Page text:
Canada: Supporting research coast-to-coast Innovation, Science & Economic Development

canada ISED, economic development
© Cherylramalho

Canada (ISED) works in all areas of the economy and in all parts of the country to improve conditions for investment, enhance innovation performance, increase Canada’s share of global trade and build a fair, efficient and competitive marketplace

ISED is the Federal Institution that leads the Innovation, Science & Economic Development portfolio, which encompasses 18 federal departments and agencies including the Canadian Space Agency, the National Research Council Canada and Destination Canada. Together, these organisations work to further the government’s goal of building a knowledge-based economy in all regions of Canada and advance the jobs and growth agenda.

To this end, ISED works in partnership with members of the Innovation, Scienced & Economic Development Portfolio to leverage resources in a number of areas:

  • Innovation through science and technology: Helping firms and not-for-profit institutions more rapidly turn ideas into new products and services.
  • Trade and investment: Encouraging more firms in more sectors to export to more markets and helping Canadian firms attract a larger share of foreign direct investment.
  • Growth of small and medium-sized enterprises: Providing access to capital, information and services.
  • Economic growth of Canadian communities: Fostering new approaches to community economic development based on community strengths and information infrastructures.

In January, Minister of Innovation, Science and Industry Francois-Philippe Champagne announced a major investment of over $550 million to support more than 5,500 researchers from coast to coast.

The programme is part of the government’s ongoing effort to support Canada’s science and research sector.

Canada (ISED) includes funding for:

  • The New Frontiers in Research Fund (NFRF) Transformation stream, awarding grants totalling $144 million over six years to seven Canadian-led research teams for large-scale, interdisciplinary research projects with the potential to realise lasting change. The New Frontiers in Research Fund has three streams – Transformation, Exploration and International – and the flexibility to launch special calls. The Transformation grants are unique in Canada, supporting large-scale, interdisciplinary research projects focused on addressing major challenges, with potentially far-reaching impacts in terms of scientific breakthroughs and applied economic, environmental or health outcomes.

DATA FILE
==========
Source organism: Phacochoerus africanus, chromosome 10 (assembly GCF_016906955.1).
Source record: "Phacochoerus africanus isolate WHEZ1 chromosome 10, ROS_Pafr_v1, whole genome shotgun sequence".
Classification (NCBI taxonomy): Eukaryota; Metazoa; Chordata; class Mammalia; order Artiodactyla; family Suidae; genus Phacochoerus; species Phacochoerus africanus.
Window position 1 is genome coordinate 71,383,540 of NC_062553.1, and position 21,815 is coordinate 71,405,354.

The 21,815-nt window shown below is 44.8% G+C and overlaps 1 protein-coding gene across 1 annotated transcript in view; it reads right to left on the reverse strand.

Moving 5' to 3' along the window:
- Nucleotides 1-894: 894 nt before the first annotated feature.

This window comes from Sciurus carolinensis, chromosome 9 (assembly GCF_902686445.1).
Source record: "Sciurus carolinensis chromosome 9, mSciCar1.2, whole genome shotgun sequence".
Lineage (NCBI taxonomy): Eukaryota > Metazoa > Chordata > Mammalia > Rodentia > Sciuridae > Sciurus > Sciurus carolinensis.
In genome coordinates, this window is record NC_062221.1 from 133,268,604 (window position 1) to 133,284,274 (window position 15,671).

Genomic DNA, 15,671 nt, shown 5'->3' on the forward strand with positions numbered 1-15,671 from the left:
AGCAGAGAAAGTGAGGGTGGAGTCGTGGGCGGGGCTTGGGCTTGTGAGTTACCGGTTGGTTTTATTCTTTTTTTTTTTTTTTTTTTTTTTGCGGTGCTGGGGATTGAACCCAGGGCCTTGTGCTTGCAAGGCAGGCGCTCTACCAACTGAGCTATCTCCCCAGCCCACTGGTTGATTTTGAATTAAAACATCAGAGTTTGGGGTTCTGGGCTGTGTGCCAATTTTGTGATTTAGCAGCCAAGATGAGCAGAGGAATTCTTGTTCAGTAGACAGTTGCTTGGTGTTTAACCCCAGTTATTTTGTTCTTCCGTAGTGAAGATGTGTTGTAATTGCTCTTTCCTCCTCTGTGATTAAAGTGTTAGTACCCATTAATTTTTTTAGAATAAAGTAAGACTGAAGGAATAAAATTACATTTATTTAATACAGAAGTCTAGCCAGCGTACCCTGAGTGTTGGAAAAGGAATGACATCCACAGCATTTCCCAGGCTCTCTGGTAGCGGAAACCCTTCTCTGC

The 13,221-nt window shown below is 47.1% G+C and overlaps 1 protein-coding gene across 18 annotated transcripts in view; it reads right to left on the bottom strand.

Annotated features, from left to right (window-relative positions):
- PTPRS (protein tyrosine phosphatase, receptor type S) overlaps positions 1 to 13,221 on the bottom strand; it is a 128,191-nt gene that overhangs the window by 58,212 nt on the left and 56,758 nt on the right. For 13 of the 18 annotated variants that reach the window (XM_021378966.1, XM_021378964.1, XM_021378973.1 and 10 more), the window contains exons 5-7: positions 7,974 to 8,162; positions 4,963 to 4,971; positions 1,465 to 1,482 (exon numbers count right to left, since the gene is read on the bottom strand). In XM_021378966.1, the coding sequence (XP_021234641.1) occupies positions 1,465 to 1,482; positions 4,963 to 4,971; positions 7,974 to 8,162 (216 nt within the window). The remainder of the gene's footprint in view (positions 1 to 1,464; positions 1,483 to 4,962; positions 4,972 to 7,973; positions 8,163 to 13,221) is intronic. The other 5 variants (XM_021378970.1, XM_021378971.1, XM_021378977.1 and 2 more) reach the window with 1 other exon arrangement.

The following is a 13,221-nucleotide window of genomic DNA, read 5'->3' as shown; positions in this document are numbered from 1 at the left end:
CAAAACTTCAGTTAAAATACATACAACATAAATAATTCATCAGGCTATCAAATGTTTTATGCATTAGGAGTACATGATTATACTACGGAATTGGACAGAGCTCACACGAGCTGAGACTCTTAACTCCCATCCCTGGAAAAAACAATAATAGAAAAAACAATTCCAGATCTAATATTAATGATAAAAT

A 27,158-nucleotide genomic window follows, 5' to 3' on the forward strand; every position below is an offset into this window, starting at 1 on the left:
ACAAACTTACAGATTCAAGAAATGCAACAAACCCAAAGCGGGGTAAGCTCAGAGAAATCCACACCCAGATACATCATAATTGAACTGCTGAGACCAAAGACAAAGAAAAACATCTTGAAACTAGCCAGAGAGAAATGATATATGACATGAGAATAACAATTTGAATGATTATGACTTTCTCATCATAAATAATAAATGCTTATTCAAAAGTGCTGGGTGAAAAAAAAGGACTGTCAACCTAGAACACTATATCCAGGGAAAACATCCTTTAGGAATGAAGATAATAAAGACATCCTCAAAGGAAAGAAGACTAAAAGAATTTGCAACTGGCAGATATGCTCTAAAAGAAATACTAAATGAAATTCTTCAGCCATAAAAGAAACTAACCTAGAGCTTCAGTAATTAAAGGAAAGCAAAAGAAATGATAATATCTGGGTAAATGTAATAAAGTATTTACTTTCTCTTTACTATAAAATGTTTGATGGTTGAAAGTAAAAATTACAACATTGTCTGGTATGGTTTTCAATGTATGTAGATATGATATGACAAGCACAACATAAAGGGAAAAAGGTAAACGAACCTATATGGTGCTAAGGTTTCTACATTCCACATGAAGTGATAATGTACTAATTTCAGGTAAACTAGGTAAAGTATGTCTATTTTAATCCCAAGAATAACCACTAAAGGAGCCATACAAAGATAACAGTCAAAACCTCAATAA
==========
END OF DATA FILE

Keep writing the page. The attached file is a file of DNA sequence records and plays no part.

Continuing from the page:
• The Canada Research Chairs programme, which invests around $295 million a year to attract and retain some of the world’s most accomplished and promising minds in all fields of research in engineering and the natural sciences, health sciences, humanities and social sciences. There are currently 1,981 active Canada Research Chairs.
  • The granting agencies’ scholarships and fellowships programmes, which will provide funding through an investment of more than $260 million for more than 5,300 promising graduate students and emerging researchers from across Canada whose research spans many disciplines.

Institutions that are receiving funding include:

  • The University of Alberta, which is receiving $24 million for a project, led by Dr Brenda Parlee, that aims to empower Indigenous peoples and engage Indigenous youth to apply their knowledge to help Canada and the world understand the impact of trends in biodiversity.
  • Queen’s University, which is receiving $24 million for a project, led by Dr Cathleen Crudden, seeking to develop a new approach to the protection of metal surfaces by forming carbon-to-metal coatings with unprecedented strength and resistance to oxidation.
  • Dr Noémie-Manuelle Dorval Courchesne, from McGill University, is receiving $600,000 to address environmental sustainability by replacing plastics, textiles and electronics with biomaterials designed to meet evolving industrial and societal needs.
  • Chloe Crosschild from the University of British Columbia is receiving $105,000 from the Canadian Institutes of Health Research 2021 scholarships and fellowships for her work on enhancing relations between Indigenous women and registered nurses and journeying toward transformative reconciliation to foster maternal health equity.

The research aims to spur major advances in all scientific fields, from revolutionising organ transplants and merging biology with engineering to solve sustainability challenges to fostering the revitalisation of Indigenous language.1

Launching the programme, Francois-Philippe Champagne said: “Our government has taken action to establish the role of science and scientists, and over the past two years, all Canadians have seen the true impacts of science and research in our lives. Such is the value of Canadian institutions and researchers who think outside the box to tackle major challenges.

“These programmes are a catalyst for generating new breakthroughs and discoveries that will improve people’s lives, nourish our innovation ecosystems and shape Canada’s prosperity for years to come. Congratulations to all recipients!”2


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